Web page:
Wednesday, August 10, 2016

Builder Pattern for Immutability

For immutability, we can use either Factory or Builder

If we have a lot parameters in the constructor, the code is kind of mess. And you may have 100 constructors because of this.

Builder pattern:
This is a combination of two constructs:

  • A static inner class that implements a generic builder interface
  • And a private constructor for the immutable class itself.

The static inner class is the builder for the immutable class, and it provides the only way that a developer can get hold of new instances of the immutable type.
One very common implementation is for the Builder class to have exactly the same fields as the immutable class, but to allow mutation of the fields.
This listing shows how you might use this to model a microblogging update (again, building on the earlier listings in this chapter).

public interface ObjBuilder {
 T build();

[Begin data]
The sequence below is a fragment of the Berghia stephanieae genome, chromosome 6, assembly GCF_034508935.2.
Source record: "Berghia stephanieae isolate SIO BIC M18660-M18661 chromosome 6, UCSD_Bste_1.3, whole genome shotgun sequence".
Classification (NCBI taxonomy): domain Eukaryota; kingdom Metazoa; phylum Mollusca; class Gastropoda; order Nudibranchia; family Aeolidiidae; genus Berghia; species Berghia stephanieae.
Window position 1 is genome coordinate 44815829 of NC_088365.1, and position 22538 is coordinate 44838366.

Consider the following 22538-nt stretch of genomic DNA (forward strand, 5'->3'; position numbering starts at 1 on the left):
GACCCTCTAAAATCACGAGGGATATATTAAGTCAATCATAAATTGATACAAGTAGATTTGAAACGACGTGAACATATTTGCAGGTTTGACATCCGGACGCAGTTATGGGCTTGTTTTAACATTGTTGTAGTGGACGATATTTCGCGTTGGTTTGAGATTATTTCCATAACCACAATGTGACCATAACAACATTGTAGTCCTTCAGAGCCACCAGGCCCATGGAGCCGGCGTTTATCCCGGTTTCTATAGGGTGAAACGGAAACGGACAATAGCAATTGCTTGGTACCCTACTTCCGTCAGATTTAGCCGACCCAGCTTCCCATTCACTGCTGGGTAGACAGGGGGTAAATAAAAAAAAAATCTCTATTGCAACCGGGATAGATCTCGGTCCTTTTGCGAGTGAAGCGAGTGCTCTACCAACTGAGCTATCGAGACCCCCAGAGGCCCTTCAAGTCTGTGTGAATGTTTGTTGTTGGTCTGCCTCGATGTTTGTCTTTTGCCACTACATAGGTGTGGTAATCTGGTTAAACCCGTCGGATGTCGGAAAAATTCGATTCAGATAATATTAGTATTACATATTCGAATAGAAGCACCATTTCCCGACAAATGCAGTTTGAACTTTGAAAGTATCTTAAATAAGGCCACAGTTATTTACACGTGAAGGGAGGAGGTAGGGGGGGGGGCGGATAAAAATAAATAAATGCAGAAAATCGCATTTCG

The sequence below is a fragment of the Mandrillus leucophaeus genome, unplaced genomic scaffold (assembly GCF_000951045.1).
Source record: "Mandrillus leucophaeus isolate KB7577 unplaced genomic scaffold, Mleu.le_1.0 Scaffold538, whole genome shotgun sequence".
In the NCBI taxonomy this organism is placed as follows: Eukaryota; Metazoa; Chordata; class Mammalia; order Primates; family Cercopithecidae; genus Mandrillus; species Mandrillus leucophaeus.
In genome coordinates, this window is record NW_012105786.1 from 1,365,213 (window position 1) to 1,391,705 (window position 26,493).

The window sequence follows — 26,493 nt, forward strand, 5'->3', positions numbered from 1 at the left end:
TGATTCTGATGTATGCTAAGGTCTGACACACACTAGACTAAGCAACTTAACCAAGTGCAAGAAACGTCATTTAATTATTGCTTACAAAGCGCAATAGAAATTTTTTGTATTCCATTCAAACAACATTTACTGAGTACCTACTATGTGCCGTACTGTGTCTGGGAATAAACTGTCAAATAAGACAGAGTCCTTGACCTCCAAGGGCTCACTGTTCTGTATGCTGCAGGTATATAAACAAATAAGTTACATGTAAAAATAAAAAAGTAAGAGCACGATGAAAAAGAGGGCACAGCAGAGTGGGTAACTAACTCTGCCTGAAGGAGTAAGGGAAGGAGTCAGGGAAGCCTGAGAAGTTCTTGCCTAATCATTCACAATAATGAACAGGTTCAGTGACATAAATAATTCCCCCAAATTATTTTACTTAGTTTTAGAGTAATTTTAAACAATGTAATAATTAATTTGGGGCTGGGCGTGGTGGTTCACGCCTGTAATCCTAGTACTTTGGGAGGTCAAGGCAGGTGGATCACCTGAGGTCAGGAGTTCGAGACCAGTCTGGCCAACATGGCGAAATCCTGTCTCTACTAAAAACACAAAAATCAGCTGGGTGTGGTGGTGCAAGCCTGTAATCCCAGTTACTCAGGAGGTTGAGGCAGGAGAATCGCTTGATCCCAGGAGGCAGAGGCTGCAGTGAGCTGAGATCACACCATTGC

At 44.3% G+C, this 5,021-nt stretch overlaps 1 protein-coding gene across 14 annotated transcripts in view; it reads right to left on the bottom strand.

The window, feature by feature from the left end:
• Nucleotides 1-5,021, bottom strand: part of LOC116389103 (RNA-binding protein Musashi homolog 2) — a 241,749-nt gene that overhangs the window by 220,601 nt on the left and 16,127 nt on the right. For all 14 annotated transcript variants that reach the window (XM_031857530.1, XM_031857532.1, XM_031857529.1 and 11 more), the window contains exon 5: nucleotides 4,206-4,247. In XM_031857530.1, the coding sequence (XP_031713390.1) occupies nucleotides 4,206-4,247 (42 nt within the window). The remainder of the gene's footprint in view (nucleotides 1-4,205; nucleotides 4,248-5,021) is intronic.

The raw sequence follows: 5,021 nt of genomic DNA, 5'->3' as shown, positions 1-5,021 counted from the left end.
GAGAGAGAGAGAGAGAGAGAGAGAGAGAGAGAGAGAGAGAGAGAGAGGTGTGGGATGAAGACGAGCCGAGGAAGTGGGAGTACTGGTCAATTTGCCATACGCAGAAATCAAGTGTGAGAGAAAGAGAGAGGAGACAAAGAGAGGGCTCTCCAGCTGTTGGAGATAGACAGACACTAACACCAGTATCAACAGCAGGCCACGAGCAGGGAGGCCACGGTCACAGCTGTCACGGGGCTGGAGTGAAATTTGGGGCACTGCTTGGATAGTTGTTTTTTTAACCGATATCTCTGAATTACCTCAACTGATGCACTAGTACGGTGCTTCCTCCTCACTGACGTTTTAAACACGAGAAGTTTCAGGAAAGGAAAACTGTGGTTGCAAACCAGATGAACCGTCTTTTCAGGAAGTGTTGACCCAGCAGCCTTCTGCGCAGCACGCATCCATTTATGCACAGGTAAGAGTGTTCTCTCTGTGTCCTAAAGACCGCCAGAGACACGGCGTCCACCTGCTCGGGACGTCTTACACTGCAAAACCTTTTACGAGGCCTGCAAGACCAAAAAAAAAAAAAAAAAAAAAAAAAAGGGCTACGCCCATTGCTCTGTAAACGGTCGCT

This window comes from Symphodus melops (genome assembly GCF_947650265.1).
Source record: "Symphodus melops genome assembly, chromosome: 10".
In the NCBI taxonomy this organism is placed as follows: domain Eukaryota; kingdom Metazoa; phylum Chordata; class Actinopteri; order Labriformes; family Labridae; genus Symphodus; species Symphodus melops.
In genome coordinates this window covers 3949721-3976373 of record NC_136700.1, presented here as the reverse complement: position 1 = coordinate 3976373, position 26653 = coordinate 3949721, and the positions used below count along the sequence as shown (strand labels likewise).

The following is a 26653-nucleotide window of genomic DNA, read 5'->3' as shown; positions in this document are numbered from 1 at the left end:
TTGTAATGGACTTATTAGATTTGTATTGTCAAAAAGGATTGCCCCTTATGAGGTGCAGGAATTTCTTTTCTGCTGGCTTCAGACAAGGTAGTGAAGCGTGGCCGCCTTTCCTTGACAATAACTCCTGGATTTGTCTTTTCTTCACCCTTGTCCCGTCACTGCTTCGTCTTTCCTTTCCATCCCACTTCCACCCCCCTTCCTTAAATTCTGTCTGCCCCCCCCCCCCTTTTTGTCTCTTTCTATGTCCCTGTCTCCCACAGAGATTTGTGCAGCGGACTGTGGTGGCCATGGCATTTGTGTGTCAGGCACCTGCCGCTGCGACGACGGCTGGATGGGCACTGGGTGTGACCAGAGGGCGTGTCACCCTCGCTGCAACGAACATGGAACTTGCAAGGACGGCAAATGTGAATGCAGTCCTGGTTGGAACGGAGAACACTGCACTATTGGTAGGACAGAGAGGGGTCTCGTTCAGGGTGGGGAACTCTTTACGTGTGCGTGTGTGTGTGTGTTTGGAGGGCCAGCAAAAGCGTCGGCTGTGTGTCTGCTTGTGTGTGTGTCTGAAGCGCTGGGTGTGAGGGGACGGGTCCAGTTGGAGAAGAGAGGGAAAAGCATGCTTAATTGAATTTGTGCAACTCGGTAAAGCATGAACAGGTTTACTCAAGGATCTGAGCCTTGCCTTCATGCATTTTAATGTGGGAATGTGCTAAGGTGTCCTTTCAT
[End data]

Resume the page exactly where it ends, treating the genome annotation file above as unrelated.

public class Update {

   //   Final fields must be initialized in constructor

 private final Author author;
 private final String updateText;

 private Update(Builder b_) {
  author =;
  updateText = b_.updateText;

  // Builder class must be static inner

 public static class Builder implements ObjBuilder<Update> {
  private Author author;
  private String updateText;
  // Methods on Builder return Builder for chain calls

  public Builder author(Author author_) {
   author = author_;
   return this;

  public Builder updateText(String updateText_) {
   updateText = updateText_;
   return this;

  public Update build() {
   return new Update(this);
   //hashCode() and equals() methods omitted
class UpdateTest{
 public static void main(String[] args){
  Update.Builder ub = new Update.Builder();
  Author myAuthor = new Author();
  Update u = ).updateText("Hello").build();

With this code, you could then create a new Update object like this:
 Update.Builder ub = new Update.Builder();
 Update u ="Hello").build();

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